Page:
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Possible conflict of interest clouds Supreme Court hearing on redistricting

By   /   January 18, 2012  /   3 Comments

Senator’s sister is Supreme Court justice; both are under investigation for corruption
By Eric Boehm | PA Independent
HARRISBURG — A potential conflict of interest on the state Supreme Court could throw a monkey wrench into the final step of Pennsylvania’s legislative redistricting process and leave voters without knowing their districts when the election process begins next week.

A petition, filed with the state Supreme Court by a Berks County resident, seeks to disqualify Justice Joan Orie Melvin from Monday’s hearing on the new state House and Senate district maps. The complaint alleges a conflict of interest, because Orie Melvin’s decision would determine the new legislative district for her sister, state Sen. Jane Orie, R-Allegheny.
The complaint, filed by Dennis Baylor of Hamburg, refers to the Pennsylvania Code of Judicial Conduct, which tells judges to “perform the duties of their office impartially and diligently.”
The code also requires that judges “should uphold the integrity and independence of the judiciary” and “refrain from political activity inappropriate to their judicial office.”
Wes Oliver, a law professor at Widener University School of Law in Harrisburg, said judges at all levels typically recuse themselves from cases involving family members. This principle should extend to a judge deciding a legislative district for a family member, but a formal process for determining a conflict of interest in this situation does not exist.
“These rules about recusal are as much about the perception of conflict as they are about actual conflict,” Oliver said. “If the public perceives that there would be a bias, then it would be a good idea.”
Political activists and reform groups also have called for Orie Melvin to recuse herself from the ruling, which will determine the state’s legislative districts for the next 10 years.
“It is time for Justice Joan Orie Melvin to leave the Supreme Court, either voluntarily or involuntarily,” said Tim Potts, executive director of Democracy Rising PA, a nonprofit that advocates for governmental transparency and accountability.
“If Justice Melvin does not resign, it is time for the Supreme Court to suspend her,” he said.
Calls to Orie Melvin’s office Tuesday were not returned. She has not been charged with any crime.
Jim Koval, spokesman for the Pennsylvania Unified Court System, said Chief Justice Ron Castille is offering no comment on the potential conflict of interest and would not ask Orie Melvin to recuse herself.

"That would be a decision for Justice Melvin to make," he said.
The legal complaint also points to Orie Melvin’s involvement in a political corruption case that is expected to go to trial next month in Allegheny County.
Jane Orie and her sister, Janine Orie, will be on trial for charges stemming from a grand jury report in 2010 that alleged that the sisters used public resources from the senator’s office to help Orie Melvin win a place on the state’s highest court. 
An earlier trial for the two sisters in 2011 ended with a mistrial.
The announcement has led some to call for Orie Melvin to remove herself from the court entirely, or for the court to suspend her until the investigation is completed and charges have been absolved.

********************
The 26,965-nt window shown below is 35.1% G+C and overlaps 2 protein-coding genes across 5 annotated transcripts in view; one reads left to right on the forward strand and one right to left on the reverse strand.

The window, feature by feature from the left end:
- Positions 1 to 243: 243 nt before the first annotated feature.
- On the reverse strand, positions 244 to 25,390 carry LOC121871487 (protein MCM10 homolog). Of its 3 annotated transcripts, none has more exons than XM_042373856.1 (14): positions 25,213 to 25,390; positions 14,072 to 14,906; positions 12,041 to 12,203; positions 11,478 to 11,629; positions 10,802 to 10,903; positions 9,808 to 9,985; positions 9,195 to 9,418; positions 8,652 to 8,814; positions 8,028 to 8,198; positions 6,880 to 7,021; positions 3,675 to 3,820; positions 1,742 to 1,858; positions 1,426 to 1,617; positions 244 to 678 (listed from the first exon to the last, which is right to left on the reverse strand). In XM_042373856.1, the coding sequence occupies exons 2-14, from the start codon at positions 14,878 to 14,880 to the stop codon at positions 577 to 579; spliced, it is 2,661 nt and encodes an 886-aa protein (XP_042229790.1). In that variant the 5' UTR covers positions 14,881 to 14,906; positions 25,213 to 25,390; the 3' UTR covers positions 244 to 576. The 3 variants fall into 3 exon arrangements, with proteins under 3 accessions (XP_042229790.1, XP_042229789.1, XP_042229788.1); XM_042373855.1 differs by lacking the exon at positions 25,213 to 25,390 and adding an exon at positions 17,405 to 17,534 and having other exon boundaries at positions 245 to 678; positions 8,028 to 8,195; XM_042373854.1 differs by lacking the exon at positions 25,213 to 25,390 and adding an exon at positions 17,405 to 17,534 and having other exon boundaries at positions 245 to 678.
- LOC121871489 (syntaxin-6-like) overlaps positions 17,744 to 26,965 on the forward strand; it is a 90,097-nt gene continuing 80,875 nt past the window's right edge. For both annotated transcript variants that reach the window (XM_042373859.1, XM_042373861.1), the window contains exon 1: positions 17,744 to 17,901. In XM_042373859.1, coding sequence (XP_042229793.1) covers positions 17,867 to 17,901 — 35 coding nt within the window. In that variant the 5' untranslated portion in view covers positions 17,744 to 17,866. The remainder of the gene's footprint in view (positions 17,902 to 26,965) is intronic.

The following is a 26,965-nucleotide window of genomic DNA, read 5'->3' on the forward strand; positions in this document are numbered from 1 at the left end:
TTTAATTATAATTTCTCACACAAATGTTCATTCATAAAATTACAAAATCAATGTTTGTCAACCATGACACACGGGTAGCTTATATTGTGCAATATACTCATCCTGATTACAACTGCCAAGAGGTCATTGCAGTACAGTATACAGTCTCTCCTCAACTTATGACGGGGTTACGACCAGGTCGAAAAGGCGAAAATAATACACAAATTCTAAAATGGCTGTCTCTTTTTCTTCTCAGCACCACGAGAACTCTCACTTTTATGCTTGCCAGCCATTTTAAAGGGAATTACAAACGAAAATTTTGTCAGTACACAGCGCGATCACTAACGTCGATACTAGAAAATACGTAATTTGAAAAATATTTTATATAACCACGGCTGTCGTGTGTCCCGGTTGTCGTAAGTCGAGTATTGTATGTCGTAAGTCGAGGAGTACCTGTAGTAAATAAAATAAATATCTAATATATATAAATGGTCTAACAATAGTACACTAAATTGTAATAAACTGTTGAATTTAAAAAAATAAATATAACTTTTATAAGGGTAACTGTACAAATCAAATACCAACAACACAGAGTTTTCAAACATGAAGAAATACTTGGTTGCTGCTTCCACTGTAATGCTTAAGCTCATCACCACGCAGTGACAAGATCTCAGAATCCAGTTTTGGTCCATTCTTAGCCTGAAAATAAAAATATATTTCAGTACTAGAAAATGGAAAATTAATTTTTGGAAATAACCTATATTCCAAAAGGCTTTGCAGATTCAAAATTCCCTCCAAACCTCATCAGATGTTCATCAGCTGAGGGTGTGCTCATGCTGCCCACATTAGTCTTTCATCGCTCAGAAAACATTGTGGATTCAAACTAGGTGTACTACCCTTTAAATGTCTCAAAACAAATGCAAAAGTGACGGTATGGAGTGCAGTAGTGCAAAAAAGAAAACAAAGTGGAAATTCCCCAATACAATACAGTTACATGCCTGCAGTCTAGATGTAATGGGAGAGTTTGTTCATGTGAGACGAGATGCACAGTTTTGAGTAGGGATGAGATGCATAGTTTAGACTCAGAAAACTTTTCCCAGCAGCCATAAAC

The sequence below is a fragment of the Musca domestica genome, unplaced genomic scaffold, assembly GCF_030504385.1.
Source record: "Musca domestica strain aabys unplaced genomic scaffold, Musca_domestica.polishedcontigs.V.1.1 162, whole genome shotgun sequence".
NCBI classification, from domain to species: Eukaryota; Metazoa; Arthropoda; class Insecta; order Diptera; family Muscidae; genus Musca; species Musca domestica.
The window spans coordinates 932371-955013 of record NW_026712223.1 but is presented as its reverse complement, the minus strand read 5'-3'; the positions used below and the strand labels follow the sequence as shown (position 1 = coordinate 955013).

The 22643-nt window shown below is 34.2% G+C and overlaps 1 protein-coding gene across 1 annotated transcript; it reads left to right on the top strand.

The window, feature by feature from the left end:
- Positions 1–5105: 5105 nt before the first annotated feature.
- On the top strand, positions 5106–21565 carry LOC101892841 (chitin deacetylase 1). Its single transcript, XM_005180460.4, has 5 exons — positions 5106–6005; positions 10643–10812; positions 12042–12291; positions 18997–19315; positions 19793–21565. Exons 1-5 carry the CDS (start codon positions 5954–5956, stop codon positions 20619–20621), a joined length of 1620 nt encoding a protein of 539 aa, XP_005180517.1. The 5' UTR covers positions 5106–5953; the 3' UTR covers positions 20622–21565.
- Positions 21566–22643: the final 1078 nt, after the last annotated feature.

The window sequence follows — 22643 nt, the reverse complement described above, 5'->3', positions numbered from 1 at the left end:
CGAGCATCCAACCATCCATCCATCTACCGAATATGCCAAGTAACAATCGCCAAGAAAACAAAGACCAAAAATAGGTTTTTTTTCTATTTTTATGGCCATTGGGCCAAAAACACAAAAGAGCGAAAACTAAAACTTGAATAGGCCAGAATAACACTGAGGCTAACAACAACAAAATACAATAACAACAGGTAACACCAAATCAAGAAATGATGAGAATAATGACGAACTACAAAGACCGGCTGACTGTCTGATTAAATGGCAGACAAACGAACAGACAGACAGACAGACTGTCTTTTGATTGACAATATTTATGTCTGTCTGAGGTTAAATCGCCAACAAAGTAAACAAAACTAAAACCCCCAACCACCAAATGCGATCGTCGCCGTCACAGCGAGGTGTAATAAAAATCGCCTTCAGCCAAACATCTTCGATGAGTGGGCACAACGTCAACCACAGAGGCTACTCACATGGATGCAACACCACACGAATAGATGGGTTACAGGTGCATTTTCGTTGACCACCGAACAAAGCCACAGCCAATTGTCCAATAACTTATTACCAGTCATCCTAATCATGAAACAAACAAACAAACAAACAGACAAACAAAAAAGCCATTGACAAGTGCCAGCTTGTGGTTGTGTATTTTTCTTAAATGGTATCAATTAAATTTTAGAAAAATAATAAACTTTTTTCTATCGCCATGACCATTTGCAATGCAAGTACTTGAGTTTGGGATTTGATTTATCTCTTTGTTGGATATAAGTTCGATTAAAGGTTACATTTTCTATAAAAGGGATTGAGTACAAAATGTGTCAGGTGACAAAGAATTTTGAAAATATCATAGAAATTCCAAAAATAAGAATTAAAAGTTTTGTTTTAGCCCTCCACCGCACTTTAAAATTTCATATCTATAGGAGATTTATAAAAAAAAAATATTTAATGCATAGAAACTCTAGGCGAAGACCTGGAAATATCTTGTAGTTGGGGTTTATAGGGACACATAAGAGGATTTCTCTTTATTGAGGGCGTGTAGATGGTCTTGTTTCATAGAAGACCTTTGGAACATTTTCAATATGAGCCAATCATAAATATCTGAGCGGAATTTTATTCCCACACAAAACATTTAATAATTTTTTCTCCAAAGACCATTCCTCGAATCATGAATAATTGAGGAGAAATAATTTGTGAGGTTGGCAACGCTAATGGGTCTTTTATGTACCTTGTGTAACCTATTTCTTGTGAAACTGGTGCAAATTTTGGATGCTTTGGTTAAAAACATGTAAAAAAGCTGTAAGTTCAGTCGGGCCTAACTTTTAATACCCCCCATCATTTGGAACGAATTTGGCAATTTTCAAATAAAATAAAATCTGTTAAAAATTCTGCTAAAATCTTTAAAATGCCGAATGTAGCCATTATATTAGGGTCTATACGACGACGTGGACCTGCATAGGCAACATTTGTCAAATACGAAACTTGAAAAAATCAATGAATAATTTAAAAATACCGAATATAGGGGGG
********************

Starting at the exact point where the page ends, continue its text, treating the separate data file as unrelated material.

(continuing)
“All citizens, including judges are presumed innocent until proven guilty, but judges and especially Supreme Court justices should not be permitted to judge others while under the cloud of such a serious investigation,” said Lyn Marks, executive director of Pennsylvanians for Modern Courts, a group that advocates for judicial reform. 
Marks said the organization believed the Supreme Court should take steps to remove Orie Melvin all together, if she did not step down on her own. 
Gene Stilp, a political activist and head of Pennsylvania Taxpayers and Ratepayers United, which protests political corruption, said Orie Melvin should step down from the court because of the charges.
“At least she should recuse herself if she does not resign before the 23rd," said Stilp, who also is running for Congress as a Democrat in the 11th District.
Stilp filed a complaint with the state Judicial Conduct Board in 2010 after the charges against the other two Orie sisters were made public. While that complaint is still active, Stilp said he believes the board is shielding Orie Melvin from discipline.
The board is prevented from confirming or denying any complaint or commenting on any action taken. Calls to the board were referred to its chief counsel Joseph Massa and were not returned.
But if Orie Melvin recuses herself for Monday’s ruling, the situation could get even more complicated.
Without Orie Melvin’s vote, the state Supreme Court could be deadlocked between the remaining three Republicans and the three Democrats on the bench.
The Supreme Court is scheduled to hear oral arguments on the challenges on Monday in the state Capitol, the day before the first step in the state’s primary election process begins with the circulation of nominating petitions.
Any delay in the approval of the new maps would force incumbents and prospective challengers to wait until they know the final district lines before ramping up their campaigns, in effect, shortening the window of time before the April 24 primary elections.
The deadline to file signatures in Pennsylvania is Feb. 15, so a delay of only a few weeks would prevent prospective candidates from being on the ballot for the primary.
But that is of a secondary concern to Stilp, who argued the legitimacy of the Pennsylvania judicial system is at stake.
"The confidence that people have in the courts of Pennsylvania, and the Supreme Court, is almost as bad as the confidence they have in the Legislature," he said.